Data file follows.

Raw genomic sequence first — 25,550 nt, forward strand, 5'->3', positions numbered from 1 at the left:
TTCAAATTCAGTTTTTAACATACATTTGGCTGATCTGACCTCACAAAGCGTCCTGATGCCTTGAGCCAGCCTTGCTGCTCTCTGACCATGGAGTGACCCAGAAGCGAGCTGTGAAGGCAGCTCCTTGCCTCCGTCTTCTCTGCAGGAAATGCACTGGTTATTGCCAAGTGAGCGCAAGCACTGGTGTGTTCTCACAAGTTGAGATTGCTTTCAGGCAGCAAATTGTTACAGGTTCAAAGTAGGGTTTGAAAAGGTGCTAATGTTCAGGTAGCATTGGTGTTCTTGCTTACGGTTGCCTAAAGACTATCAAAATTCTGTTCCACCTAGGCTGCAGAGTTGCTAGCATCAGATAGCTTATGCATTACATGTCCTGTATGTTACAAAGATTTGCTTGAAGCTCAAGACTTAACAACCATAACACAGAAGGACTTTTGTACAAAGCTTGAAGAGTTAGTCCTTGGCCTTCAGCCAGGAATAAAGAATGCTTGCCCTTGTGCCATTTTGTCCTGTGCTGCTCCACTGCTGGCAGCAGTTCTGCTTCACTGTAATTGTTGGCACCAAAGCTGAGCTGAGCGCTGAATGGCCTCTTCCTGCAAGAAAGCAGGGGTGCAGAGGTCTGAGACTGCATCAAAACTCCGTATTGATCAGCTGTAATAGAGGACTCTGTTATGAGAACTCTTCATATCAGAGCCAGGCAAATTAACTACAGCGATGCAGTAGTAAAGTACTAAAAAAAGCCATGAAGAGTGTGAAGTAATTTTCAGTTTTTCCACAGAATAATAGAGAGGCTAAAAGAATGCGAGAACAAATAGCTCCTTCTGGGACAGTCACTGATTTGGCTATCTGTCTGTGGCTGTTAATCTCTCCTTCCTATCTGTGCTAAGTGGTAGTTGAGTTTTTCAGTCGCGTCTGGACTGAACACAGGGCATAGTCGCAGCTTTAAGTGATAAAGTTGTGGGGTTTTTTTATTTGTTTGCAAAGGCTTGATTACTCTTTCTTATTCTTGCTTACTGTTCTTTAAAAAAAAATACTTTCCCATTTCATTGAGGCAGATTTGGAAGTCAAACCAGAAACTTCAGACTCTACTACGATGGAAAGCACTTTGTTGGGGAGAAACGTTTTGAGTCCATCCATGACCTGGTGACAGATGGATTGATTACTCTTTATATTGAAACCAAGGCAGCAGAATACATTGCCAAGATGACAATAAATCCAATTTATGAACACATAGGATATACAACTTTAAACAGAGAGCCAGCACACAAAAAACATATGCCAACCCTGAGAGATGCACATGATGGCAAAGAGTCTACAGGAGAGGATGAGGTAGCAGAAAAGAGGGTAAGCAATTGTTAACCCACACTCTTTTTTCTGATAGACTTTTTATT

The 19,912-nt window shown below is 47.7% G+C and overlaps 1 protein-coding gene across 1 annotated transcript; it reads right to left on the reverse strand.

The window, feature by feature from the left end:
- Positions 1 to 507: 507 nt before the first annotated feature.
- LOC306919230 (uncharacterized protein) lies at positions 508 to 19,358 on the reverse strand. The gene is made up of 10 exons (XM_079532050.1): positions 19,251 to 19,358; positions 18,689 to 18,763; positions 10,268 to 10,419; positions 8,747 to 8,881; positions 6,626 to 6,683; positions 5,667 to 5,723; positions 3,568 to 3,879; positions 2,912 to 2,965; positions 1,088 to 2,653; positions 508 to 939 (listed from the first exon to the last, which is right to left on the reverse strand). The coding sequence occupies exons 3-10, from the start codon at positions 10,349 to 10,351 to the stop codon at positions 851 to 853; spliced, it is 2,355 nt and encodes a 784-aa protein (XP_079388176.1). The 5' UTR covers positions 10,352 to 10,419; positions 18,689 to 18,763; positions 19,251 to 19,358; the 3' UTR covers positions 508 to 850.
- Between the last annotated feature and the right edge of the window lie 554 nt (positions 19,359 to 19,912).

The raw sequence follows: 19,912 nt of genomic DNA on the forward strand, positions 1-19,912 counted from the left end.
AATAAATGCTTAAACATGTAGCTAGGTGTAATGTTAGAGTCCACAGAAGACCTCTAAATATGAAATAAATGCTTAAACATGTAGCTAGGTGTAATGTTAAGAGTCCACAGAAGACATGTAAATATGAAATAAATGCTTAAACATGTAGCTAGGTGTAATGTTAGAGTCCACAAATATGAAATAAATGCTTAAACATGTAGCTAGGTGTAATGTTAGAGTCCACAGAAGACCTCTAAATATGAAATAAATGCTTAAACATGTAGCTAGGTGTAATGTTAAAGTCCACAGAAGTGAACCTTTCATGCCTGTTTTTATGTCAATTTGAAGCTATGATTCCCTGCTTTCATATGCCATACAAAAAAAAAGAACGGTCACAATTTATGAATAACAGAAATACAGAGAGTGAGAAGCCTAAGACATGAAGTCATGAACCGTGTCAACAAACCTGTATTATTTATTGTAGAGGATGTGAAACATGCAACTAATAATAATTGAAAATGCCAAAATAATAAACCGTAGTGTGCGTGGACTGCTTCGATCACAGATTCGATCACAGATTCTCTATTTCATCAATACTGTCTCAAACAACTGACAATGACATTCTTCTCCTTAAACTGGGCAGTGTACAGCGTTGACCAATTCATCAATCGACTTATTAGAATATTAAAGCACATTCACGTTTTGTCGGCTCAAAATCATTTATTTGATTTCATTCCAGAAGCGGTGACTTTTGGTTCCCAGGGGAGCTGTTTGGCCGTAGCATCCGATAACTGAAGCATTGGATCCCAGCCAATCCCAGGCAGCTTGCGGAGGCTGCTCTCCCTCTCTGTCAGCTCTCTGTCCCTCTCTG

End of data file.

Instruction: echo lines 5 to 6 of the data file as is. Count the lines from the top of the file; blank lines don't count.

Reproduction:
- Positions 1 to 507: 507 nt before the first annotated feature.
- LOC306919230 (uncharacterized protein) lies at positions 508 to 19,358 on the reverse strand. The gene is made up of 10 exons (XM_079532050.1): positions 19,251 to 19,358; positions 18,689 to 18,763; positions 10,268 to 10,419; positions 8,747 to 8,881; positions 6,626 to 6,683; positions 5,667 to 5,723; positions 3,568 to 3,879; positions 2,912 to 2,965; positions 1,088 to 2,653; positions 508 to 939 (listed from the first exon to the last, which is right to left on the reverse strand). The coding sequence occupies exons 3-10, from the start codon at positions 10,349 to 10,351 to the stop codon at positions 851 to 853; spliced, it is 2,355 nt and encodes a 784-aa protein (XP_079388176.1). The 5' UTR covers positions 10,352 to 10,419; positions 18,689 to 18,763; positions 19,251 to 19,358; the 3' UTR covers positions 508 to 850.